• Make pass interference a reviewable call. The CFL allows both called and potential penalties to be challenged, and while it hasn’t been without its critics, it’s at least worth taking a look at.

The NFL said that a “handful” of DPI penalties were deemed to be incorrect after review, but only one because a pass was not catchable. I get that we live in an era of great athletes and better catches, but there has to be common sense. At the least, it would be nice to see the officials one the sideline to talk it over when a looping pass lands five yards out of bounds.

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• Start enforcing the actual rule. The NFL rule book states that interference should be called when a player “significantly hinders the progress of an eligible player of such player’s opportunity to catch the ball.” Also, “if there is any question whether contact is incidental, the ruling shall be no interference.” Let’s get back to the “significantly hinders” part of the rule.

• The rule also states that there is no interference if the pass is “clearly uncatchable,” so let’s bring back the enforcement of catchable passes. When I was growing up in the 1980s, every kid on the playground knew the uncatchable ball signal and enforced it in pickup games. It’s used so seldomly now I doubt kids even know what the signal is.

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I watched all 60 DPI penalties. I counted eight there were highly questionable (13.3% of the called penalties, which I believe to be significant) and four of those were, in my opinion, uncatchable, including the ludicrous fourth-down call against Saints LB Craig Robertson on fourth down that allowed the Raiders to go down and win the game. The others: a 20-yard penalty by Steelers DB Ross Cockrell against the Bengals; 13-yarder against Saints CB Sterling Moore in a loss to the Giants; a 12-yarder on Texans CB Jonathan Joseph against Patriots on third down of the Patriots’ first scoring drive.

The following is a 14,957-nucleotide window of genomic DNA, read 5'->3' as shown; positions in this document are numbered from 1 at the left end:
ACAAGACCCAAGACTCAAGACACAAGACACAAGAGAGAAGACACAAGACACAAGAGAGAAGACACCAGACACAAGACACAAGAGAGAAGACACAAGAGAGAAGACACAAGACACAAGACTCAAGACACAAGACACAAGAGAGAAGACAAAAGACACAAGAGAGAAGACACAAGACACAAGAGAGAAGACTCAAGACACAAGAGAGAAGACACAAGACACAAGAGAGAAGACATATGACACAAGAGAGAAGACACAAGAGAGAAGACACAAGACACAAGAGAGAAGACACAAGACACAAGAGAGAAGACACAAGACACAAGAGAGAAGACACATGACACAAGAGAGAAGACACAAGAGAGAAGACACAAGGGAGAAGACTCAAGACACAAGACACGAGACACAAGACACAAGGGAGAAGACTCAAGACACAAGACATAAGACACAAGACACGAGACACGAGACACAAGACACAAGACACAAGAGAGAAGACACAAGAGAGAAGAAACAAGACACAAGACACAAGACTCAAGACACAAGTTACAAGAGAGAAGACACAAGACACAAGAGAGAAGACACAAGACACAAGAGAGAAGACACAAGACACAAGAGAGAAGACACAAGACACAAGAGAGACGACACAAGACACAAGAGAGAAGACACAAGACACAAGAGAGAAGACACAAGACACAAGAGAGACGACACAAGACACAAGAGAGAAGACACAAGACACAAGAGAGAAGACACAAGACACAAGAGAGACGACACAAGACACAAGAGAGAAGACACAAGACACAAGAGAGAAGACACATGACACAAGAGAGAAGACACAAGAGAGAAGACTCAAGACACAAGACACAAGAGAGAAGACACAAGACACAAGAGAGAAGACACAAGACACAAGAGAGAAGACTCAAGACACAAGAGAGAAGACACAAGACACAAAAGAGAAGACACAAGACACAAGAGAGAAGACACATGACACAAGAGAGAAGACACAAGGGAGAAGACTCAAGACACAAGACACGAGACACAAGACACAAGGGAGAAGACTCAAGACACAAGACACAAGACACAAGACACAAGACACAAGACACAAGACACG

I’m sure there are more options on what should be done (feel free to send your ideas to and I’ll run the best ones next week). But most people would agree that something needs to change. Defensive pass interference penalties are out of control. When one team is able to use the rule has one of its leading receivers, then that rule needs to be tweaked for the good of the league. 

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Go crazy, folks

NFL in a slump: TV ratings for the NFL so far are down just about across the board. Maybe the national anthem protests have something to do with it, but I think the biggest factor is a combination of three things. First, the NFL has lost some star power with Peyton Manning retiring and Tom Brady being suspended for the first four games of the season. I mean, Trevor Siemian vs. Cam Newton doesn’t exactly have the same ring to it. Neither does Jimmy Garoppolo vs. Brock Osweiler. Big names draw the casual fans, and the NFL is lacking in big names right now.

Another factor is the lack of parity—there are many teams that have been losing for a long time in the NFL. The Dolphins, Bills, Jets, Browns, Titans, Jaguars, Raiders and Chargers have been “meh” at best of late in the AFC. Same goes for the Redskins, Lions, Bears, Falcons, Buccaneers, Saints and Rams in the NFC. Maybe those fan bases are just worn out, and not many are on course for optimistic seasons.